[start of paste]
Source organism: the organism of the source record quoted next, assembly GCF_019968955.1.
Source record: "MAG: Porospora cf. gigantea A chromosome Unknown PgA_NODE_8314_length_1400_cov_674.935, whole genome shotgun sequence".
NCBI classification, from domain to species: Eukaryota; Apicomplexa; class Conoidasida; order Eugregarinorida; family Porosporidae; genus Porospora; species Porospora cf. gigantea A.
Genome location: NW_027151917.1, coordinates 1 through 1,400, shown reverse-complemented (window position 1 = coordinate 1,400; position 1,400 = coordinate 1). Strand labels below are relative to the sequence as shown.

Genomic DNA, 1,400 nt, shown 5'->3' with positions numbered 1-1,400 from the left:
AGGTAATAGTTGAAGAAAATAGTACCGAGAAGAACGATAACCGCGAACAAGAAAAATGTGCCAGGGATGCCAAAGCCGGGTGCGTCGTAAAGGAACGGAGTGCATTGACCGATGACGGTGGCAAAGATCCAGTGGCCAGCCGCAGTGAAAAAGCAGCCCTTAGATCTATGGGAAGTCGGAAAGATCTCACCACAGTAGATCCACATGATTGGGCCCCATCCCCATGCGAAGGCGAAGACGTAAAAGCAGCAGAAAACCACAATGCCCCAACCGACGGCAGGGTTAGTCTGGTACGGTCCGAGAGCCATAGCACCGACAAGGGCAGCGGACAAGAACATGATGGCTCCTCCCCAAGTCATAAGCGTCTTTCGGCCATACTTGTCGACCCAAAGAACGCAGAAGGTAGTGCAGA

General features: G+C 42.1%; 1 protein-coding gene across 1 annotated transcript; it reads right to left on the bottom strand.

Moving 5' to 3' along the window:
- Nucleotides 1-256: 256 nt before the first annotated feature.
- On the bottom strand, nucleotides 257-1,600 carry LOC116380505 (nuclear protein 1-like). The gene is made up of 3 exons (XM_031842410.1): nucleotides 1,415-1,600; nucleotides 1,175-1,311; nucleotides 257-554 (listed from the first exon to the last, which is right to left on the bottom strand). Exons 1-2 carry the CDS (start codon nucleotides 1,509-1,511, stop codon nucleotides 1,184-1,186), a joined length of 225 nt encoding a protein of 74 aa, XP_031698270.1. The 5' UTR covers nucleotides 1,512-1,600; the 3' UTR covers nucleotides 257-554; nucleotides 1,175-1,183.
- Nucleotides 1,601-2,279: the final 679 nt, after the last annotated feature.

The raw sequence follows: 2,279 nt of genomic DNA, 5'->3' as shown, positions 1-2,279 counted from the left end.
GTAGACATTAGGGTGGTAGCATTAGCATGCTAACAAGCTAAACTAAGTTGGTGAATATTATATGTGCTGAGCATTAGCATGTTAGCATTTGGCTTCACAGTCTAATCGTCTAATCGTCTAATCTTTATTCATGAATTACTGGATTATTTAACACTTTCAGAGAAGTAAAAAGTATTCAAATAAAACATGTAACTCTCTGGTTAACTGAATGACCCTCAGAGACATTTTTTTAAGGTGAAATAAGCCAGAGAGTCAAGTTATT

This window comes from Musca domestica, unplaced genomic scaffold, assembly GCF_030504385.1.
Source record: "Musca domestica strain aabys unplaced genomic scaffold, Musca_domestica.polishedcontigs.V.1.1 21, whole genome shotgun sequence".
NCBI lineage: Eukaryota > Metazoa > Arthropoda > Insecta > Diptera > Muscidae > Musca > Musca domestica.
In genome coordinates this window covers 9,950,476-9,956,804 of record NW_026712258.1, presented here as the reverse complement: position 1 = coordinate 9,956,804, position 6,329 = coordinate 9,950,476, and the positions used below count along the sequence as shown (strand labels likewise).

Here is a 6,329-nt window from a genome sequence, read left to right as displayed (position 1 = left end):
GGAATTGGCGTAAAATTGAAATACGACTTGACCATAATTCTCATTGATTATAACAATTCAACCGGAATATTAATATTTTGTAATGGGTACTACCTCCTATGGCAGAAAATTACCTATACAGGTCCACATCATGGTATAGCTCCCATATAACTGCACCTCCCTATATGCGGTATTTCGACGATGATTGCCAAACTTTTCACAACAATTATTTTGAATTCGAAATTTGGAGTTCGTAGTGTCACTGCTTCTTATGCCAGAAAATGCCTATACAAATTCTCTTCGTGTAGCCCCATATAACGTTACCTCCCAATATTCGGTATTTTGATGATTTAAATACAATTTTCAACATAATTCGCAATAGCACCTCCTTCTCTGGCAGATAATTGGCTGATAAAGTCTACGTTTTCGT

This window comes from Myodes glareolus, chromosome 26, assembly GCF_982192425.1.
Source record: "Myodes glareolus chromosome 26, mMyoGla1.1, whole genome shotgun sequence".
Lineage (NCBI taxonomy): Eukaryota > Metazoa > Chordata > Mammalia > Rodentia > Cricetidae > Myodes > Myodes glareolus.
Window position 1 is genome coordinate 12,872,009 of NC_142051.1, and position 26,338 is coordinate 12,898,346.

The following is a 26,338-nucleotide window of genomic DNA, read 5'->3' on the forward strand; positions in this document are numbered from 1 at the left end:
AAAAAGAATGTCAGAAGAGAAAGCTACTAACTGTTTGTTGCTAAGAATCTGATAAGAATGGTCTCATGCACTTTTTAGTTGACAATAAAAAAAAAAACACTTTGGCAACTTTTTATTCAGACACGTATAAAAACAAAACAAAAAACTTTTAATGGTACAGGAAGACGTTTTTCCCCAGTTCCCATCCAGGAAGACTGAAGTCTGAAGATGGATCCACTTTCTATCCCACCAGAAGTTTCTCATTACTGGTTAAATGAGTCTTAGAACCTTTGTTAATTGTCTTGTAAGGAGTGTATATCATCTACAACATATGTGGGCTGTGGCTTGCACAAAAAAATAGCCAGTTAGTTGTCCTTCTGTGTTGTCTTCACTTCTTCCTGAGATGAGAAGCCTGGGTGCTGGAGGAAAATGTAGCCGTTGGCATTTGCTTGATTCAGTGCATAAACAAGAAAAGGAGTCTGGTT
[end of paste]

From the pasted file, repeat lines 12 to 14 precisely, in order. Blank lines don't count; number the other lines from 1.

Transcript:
The raw sequence follows: 2,279 nt of genomic DNA, 5'->3' as shown, positions 1-2,279 counted from the left end.
GTAGACATTAGGGTGGTAGCATTAGCATGCTAACAAGCTAAACTAAGTTGGTGAATATTATATGTGCTGAGCATTAGCATGTTAGCATTTGGCTTCACAGTCTAATCGTCTAATCGTCTAATCTTTATTCATGAATTACTGGATTATTTAACACTTTCAGAGAAGTAAAAAGTATTCAAATAAAACATGTAACTCTCTGGTTAACTGAATGACCCTCAGAGACATTTTTTTAAGGTGAAATAAGCCAGAGAGTCAAGTTATT

This window comes from Musca domestica, unplaced genomic scaffold, assembly GCF_030504385.1.